Trying to win over skeptics, the George W. Bush administration revised a UN resolution that emphasizes an eventual transfer of power to Iraqis but still leaves the US-led coalition in firm control.
The new draft, obtained by reporters on Wednesday, gives the UN a list of duties, similar to earlier versions. But it falls short of demands by France, Russia, Germany and others that the world body play a pivotal, independent role in overseeing the country's transition.
Diplomats expect considerable suggestions for changes before the measure is adopted by the 15-member Security Council.
At minimum, they say, the draft should set a date for when a plan leading to Iraqi sovereignty could be submitted.
The main purpose of the new resolution, as before, is to transform the military operation into a UN-authorized multinational force under American command.
This provision is aimed at attracting more contributions from nations wary of sending soldiers as part of an occupation force.
The 25-member Iraqi Governing Council, appointed by the US, would provide a timetable and program for drafting a new constitution and for elections, in cooperation with the occupation authorities and the UN.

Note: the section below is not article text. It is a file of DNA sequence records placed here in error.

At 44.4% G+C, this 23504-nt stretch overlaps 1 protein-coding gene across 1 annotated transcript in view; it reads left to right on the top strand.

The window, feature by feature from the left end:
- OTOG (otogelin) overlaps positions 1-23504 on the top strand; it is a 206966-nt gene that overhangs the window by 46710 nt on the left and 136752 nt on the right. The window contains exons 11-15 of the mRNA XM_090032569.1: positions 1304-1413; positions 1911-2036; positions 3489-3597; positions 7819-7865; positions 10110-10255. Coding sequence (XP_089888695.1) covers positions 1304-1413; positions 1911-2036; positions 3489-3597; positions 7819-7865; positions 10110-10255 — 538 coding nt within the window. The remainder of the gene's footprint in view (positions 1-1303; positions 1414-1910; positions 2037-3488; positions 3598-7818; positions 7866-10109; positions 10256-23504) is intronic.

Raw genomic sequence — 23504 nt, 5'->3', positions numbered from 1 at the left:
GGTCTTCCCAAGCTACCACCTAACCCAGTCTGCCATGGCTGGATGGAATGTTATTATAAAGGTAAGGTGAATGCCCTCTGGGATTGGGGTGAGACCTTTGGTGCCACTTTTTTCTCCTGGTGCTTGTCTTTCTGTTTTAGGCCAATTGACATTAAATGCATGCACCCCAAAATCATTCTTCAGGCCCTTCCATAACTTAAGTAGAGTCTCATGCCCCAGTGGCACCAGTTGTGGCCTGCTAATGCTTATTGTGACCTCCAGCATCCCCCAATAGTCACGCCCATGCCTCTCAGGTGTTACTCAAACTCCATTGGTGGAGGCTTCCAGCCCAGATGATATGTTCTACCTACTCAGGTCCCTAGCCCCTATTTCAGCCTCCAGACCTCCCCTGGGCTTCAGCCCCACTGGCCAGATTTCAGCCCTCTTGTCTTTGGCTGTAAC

The UN would help, if asked by Iraqi leaders, to establish an electoral process along with "advancing efforts to restore and establish national and local institutions for representative government," the draft says.
To meet some objections, the text speaks of the "temporary nature" of the US-led occupation "until an internationally recognized, representative government is established."
It says that the administration of Iraq will be "progressively undertaken by the evolving structures of the Iraqi interim administration.
"The day when Iraqis govern themselves must come quickly," the preamble of the draft says.
US Ambassador John Negroponte, this month's Security Council president, hopes the resolution can be adopted before a donors conference in Madrid on Oct. 23 and Oct. 24 . No council member has threatened to veto the measure but France and others said they might abstain.
The measure was circulated as UN sources said some US$35 billion in contributions from governments and Iraq's own resources would be needed to rebuild Iraq over the next four years. The figure is based on an assessment by the World Bank, the IMF and the UN in anticipation of the Madrid meeting.
Negroponte presented the draft on Wednesday to the other four permanent council members with veto power -- France, Russia, China and Britain. Germany also received a copy.
France has advocated some immediate gesture of sovereignty while Russia wanted the UN set a timetable and guide Iraqi leaders to free elections.
UN Secretary-General Kofi Annan prefers a plan to turn over power to a provisional Iraqi government within three to five months, UN officials said.
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